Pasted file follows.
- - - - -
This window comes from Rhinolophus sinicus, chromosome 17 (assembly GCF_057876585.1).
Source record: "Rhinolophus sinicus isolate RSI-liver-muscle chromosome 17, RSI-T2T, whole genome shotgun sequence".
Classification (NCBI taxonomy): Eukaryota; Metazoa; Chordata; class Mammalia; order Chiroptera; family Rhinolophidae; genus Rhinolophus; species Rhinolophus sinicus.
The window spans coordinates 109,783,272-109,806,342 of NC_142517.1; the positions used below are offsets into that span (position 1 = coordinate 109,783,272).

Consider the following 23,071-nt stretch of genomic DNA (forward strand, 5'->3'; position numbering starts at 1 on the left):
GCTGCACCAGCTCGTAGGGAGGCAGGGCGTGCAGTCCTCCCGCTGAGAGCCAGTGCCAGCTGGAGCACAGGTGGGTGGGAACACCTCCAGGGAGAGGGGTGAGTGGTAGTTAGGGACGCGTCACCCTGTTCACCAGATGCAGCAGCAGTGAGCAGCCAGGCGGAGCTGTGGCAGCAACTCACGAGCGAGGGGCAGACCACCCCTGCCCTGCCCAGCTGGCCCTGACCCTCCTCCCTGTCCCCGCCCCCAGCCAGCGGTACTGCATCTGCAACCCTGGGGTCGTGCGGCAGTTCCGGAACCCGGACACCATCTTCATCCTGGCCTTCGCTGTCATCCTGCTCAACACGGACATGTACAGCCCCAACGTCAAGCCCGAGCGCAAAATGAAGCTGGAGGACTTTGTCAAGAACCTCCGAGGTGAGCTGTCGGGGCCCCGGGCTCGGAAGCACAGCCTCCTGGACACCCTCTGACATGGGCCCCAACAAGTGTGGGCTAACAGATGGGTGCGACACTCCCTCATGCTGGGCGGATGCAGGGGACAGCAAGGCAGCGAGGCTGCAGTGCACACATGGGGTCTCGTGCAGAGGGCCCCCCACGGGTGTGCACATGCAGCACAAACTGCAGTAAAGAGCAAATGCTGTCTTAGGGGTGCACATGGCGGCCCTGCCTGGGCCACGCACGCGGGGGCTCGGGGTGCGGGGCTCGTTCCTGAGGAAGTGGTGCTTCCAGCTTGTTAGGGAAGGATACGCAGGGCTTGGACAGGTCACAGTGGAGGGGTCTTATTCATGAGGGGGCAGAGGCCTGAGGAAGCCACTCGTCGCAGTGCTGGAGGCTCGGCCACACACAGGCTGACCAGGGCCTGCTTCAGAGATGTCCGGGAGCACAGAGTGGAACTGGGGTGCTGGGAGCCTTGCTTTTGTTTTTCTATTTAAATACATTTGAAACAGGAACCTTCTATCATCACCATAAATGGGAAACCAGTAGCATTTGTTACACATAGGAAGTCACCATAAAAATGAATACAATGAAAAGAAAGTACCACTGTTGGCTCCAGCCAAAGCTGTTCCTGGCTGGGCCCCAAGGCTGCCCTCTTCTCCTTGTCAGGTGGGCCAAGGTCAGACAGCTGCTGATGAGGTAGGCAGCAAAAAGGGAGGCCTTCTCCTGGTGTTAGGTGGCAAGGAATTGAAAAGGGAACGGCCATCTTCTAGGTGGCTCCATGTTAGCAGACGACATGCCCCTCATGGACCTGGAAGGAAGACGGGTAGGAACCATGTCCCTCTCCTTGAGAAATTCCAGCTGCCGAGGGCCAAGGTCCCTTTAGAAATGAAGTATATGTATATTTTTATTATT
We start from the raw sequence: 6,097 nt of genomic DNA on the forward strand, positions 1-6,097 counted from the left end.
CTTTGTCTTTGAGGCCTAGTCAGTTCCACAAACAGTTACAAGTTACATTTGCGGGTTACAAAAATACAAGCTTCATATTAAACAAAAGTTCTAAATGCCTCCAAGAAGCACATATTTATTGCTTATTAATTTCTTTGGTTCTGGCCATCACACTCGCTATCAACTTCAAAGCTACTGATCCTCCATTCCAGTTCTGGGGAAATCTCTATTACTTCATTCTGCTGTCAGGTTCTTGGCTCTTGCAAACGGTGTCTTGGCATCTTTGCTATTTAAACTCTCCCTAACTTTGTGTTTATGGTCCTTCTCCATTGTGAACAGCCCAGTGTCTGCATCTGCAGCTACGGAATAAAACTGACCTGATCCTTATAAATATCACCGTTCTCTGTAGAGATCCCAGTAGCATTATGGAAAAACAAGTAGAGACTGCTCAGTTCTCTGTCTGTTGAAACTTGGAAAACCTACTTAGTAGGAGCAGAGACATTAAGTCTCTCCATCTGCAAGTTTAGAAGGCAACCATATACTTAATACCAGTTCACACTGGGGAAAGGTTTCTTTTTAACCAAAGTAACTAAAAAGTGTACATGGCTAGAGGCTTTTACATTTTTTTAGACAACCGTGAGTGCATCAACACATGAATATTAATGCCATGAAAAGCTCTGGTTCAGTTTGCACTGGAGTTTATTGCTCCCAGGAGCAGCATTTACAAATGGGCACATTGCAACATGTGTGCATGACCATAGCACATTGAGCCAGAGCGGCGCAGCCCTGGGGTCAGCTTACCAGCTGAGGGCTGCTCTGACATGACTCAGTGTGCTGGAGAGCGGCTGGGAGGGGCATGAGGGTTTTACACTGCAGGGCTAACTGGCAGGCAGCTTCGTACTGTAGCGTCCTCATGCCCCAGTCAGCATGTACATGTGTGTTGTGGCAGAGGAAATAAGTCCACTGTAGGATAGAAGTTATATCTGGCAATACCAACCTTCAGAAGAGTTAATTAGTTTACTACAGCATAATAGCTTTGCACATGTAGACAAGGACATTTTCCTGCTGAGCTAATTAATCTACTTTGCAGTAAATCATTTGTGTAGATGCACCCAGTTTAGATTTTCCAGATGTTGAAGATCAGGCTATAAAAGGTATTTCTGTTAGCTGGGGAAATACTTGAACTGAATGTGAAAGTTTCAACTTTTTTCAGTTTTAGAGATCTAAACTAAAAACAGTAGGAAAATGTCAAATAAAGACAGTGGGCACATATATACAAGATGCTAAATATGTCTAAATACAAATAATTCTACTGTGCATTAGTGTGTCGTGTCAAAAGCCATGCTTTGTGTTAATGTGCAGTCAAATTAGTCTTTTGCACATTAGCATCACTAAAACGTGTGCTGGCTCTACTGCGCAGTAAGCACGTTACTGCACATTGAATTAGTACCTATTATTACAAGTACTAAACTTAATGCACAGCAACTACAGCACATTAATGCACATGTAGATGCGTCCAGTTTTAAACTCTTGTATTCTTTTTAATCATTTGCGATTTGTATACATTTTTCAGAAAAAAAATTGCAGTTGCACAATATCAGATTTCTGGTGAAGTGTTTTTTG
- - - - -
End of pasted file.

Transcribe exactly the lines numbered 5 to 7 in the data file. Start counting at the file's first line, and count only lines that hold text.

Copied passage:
Consider the following 23,071-nt stretch of genomic DNA (forward strand, 5'->3'; position numbering starts at 1 on the left):
GCTGCACCAGCTCGTAGGGAGGCAGGGCGTGCAGTCCTCCCGCTGAGAGCCAGTGCCAGCTGGAGCACAGGTGGGTGGGAACACCTCCAGGGAGAGGGGTGAGTGGTAGTTAGGGACGCGTCACCCTGTTCACCAGATGCAGCAGCAGTGAGCAGCCAGGCGGAGCTGTGGCAGCAACTCACGAGCGAGGGGCAGACCACCCCTGCCCTGCCCAGCTGGCCCTGACCCTCCTCCCTGTCCCCGCCCCCAGCCAGCGGTACTGCATCTGCAACCCTGGGGTCGTGCGGCAGTTCCGGAACCCGGACACCATCTTCATCCTGGCCTTCGCTGTCATCCTGCTCAACACGGACATGTACAGCCCCAACGTCAAGCCCGAGCGCAAAATGAAGCTGGAGGACTTTGTCAAGAACCTCCGAGGTGAGCTGTCGGGGCCCCGGGCTCGGAAGCACAGCCTCCTGGACACCCTCTGACATGGGCCCCAACAAGTGTGGGCTAACAGATGGGTGCGACACTCCCTCATGCTGGGCGGATGCAGGGGACAGCAAGGCAGCGAGGCTGCAGTGCACACATGGGGTCTCGTGCAGAGGGCCCCCCACGGGTGTGCACATGCAGCACAAACTGCAGTAAAGAGCAAATGCTGTCTTAGGGGTGCACATGGCGGCCCTGCCTGGGCCACGCACGCGGGGGCTCGGGGTGCGGGGCTCGTTCCTGAGGAAGTGGTGCTTCCAGCTTGTTAGGGAAGGATACGCAGGGCTTGGACAGGTCACAGTGGAGGGGTCTTATTCATGAGGGGGCAGAGGCCTGAGGAAGCCACTCGTCGCAGTGCTGGAGGCTCGGCCACACACAGGCTGACCAGGGCCTGCTTCAGAGATGTCCGGGAGCACAGAGTGGAACTGGGGTGCTGGGAGCCTTGCTTTTGTTTTTCTATTTAAATACATTTGAAACAGGAACCTTCTATCATCACCATAAATGGGAAACCAGTAGCATTTGTTACACATAGGAAGTCACCATAAAAATGAATACAATGAAAAGAAAGTACCACTGTTGGCTCCAGCCAAAGCTGTTCCTGGCTGGGCCCCAAGGCTGCCCTCTTCTCCTTGTCAGGTGGGCCAAGGTCAGACAGCTGCTGATGAGGTAGGCAGCAAAAAGGGAGGCCTTCTCCTGGTGTTAGGTGGCAAGGAATTGAAAAGGGAACGGCCATCTTCTAGGTGGCTCCATGTTAGCAGACGACATGCCCCTCATGGACCTGGAAGGAAGACGGGTAGGAACCATGTCCCTCTCCTTGAGAAATTCCAGCTGCCGAGGGCCAAGGTCCCTTTAGAAATGAAGTATATGTATATTTTTATTATT
We start from the raw sequence: 6,097 nt of genomic DNA on the forward strand, positions 1-6,097 counted from the left end.